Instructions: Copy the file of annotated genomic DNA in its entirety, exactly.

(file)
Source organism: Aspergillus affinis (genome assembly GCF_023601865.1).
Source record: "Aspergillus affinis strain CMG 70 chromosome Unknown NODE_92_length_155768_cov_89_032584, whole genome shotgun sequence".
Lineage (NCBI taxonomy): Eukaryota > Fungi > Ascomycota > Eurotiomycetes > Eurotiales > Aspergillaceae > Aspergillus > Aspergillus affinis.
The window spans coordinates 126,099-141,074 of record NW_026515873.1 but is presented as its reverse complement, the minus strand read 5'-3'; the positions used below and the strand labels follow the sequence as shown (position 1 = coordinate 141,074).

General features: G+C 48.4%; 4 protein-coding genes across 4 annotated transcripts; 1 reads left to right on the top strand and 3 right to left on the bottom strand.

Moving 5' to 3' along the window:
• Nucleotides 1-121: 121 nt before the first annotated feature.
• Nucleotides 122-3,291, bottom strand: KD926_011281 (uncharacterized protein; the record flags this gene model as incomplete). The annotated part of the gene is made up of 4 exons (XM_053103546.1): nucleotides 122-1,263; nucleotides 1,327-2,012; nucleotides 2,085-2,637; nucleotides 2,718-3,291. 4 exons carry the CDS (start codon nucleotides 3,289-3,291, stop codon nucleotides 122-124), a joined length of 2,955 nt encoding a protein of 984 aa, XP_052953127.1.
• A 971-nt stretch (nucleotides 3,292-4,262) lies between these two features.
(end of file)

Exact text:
Source organism: Aspergillus affinis (genome assembly GCF_023601865.1).
Source record: "Aspergillus affinis strain CMG 70 chromosome Unknown NODE_92_length_155768_cov_89_032584, whole genome shotgun sequence".
Lineage (NCBI taxonomy): Eukaryota > Fungi > Ascomycota > Eurotiomycetes > Eurotiales > Aspergillaceae > Aspergillus > Aspergillus affinis.
The window spans coordinates 126,099-141,074 of record NW_026515873.1 but is presented as its reverse complement, the minus strand read 5'-3'; the positions used below and the strand labels follow the sequence as shown (position 1 = coordinate 141,074).

General features: G+C 48.4%; 4 protein-coding genes across 4 annotated transcripts; 1 reads left to right on the top strand and 3 right to left on the bottom strand.

Moving 5' to 3' along the window:
• Nucleotides 1-121: 121 nt before the first annotated feature.
• Nucleotides 122-3,291, bottom strand: KD926_011281 (uncharacterized protein; the record flags this gene model as incomplete). The annotated part of the gene is made up of 4 exons (XM_053103546.1): nucleotides 122-1,263; nucleotides 1,327-2,012; nucleotides 2,085-2,637; nucleotides 2,718-3,291. 4 exons carry the CDS (start codon nucleotides 3,289-3,291, stop codon nucleotides 122-124), a joined length of 2,955 nt encoding a protein of 984 aa, XP_052953127.1.
• A 971-nt stretch (nucleotides 3,292-4,262) lies between these two features.